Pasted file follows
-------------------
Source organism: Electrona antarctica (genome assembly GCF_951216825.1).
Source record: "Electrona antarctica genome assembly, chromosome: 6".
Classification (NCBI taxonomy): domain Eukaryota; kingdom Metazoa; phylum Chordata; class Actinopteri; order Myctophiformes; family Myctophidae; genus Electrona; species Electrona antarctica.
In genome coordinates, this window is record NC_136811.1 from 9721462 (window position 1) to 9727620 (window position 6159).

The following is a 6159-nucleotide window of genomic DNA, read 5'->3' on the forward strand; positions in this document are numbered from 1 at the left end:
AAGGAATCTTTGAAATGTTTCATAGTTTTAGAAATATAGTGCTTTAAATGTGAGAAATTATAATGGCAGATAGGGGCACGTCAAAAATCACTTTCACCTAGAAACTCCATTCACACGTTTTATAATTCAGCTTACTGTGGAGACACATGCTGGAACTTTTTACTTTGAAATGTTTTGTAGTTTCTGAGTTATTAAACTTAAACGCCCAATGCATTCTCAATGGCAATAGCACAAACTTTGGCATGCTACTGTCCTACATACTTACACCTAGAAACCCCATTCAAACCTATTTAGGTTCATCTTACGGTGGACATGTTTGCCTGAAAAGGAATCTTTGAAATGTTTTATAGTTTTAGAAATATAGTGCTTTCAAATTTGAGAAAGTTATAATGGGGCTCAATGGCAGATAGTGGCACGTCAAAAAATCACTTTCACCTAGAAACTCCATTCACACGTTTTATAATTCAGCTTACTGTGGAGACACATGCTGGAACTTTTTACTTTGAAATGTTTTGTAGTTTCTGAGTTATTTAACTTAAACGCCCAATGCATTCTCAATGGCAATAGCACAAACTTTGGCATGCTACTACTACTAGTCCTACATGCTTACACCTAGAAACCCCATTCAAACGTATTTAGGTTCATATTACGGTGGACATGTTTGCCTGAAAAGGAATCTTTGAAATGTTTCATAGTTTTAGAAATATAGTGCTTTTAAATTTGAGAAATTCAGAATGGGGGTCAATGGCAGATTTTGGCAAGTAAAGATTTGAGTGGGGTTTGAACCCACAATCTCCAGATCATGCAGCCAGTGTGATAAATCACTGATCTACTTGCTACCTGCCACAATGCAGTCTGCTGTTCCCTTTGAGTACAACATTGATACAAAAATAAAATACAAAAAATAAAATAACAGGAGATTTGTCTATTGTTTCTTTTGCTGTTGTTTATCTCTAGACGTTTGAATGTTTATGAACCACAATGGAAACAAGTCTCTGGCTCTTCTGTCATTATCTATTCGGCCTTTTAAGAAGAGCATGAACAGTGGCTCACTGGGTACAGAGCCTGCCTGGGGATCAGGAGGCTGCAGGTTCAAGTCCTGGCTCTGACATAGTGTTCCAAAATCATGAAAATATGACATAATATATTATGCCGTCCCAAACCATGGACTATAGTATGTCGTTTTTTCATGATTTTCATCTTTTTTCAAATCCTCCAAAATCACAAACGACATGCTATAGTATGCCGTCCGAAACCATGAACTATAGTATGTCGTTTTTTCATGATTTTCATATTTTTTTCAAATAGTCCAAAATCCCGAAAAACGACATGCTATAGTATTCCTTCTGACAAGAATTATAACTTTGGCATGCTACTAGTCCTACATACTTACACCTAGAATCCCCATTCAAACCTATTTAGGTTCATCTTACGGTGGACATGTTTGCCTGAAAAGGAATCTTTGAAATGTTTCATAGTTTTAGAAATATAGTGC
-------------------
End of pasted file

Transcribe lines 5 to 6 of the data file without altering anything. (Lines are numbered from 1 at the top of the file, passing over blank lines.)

The following is a 6159-nucleotide window of genomic DNA, read 5'->3' on the forward strand; positions in this document are numbered from 1 at the left end:
AAGGAATCTTTGAAATGTTTCATAGTTTTAGAAATATAGTGCTTTAAATGTGAGAAATTATAATGGCAGATAGGGGCACGTCAAAAATCACTTTCACCTAGAAACTCCATTCACACGTTTTATAATTCAGCTTACTGTGGAGACACATGCTGGAACTTTTTACTTTGAAATGTTTTGTAGTTTCTGAGTTATTAAACTTAAACGCCCAATGCATTCTCAATGGCAATAGCACAAACTTTGGCATGCTACTGTCCTACATACTTACACCTAGAAACCCCATTCAAACCTATTTAGGTTCATCTTACGGTGGACATGTTTGCCTGAAAAGGAATCTTTGAAATGTTTTATAGTTTTAGAAATATAGTGCTTTCAAATTTGAGAAAGTTATAATGGGGCTCAATGGCAGATAGTGGCACGTCAAAAAATCACTTTCACCTAGAAACTCCATTCACACGTTTTATAATTCAGCTTACTGTGGAGACACATGCTGGAACTTTTTACTTTGAAATGTTTTGTAGTTTCTGAGTTATTTAACTTAAACGCCCAATGCATTCTCAATGGCAATAGCACAAACTTTGGCATGCTACTACTACTAGTCCTACATGCTTACACCTAGAAACCCCATTCAAACGTATTTAGGTTCATATTACGGTGGACATGTTTGCCTGAAAAGGAATCTTTGAAATGTTTCATAGTTTTAGAAATATAGTGCTTTTAAATTTGAGAAATTCAGAATGGGGGTCAATGGCAGATTTTGGCAAGTAAAGATTTGAGTGGGGTTTGAACCCACAATCTCCAGATCATGCAGCCAGTGTGATAAATCACTGATCTACTTGCTACCTGCCACAATGCAGTCTGCTGTTCCCTTTGAGTACAACATTGATACAAAAATAAAATACAAAAAATAAAATAACAGGAGATTTGTCTATTGTTTCTTTTGCTGTTGTTTATCTCTAGACGTTTGAATGTTTATGAACCACAATGGAAACAAGTCTCTGGCTCTTCTGTCATTATCTATTCGGCCTTTTAAGAAGAGCATGAACAGTGGCTCACTGGGTACAGAGCCTGCCTGGGGATCAGGAGGCTGCAGGTTCAAGTCCTGGCTCTGACATAGTGTTCCAAAATCATGAAAATATGACATAATATATTATGCCGTCCCAAACCATGGACTATAGTATGTCGTTTTTTCATGATTTTCATCTTTTTTCAAATCCTCCAAAATCACAAACGACATGCTATAGTATGCCGTCCGAAACCATGAACTATAGTATGTCGTTTTTTCATGATTTTCATATTTTTTTCAAATAGTCCAAAATCCCGAAAAACGACATGCTATAGTATTCCTTCTGACAAGAATTATAACTTTGGCATGCTACTAGTCCTACATACTTACACCTAGAATCCCCATTCAAACCTATTTAGGTTCATCTTACGGTGGACATGTTTGCCTGAAAAGGAATCTTTGAAATGTTTCATAGTTTTAGAAATATAGTGC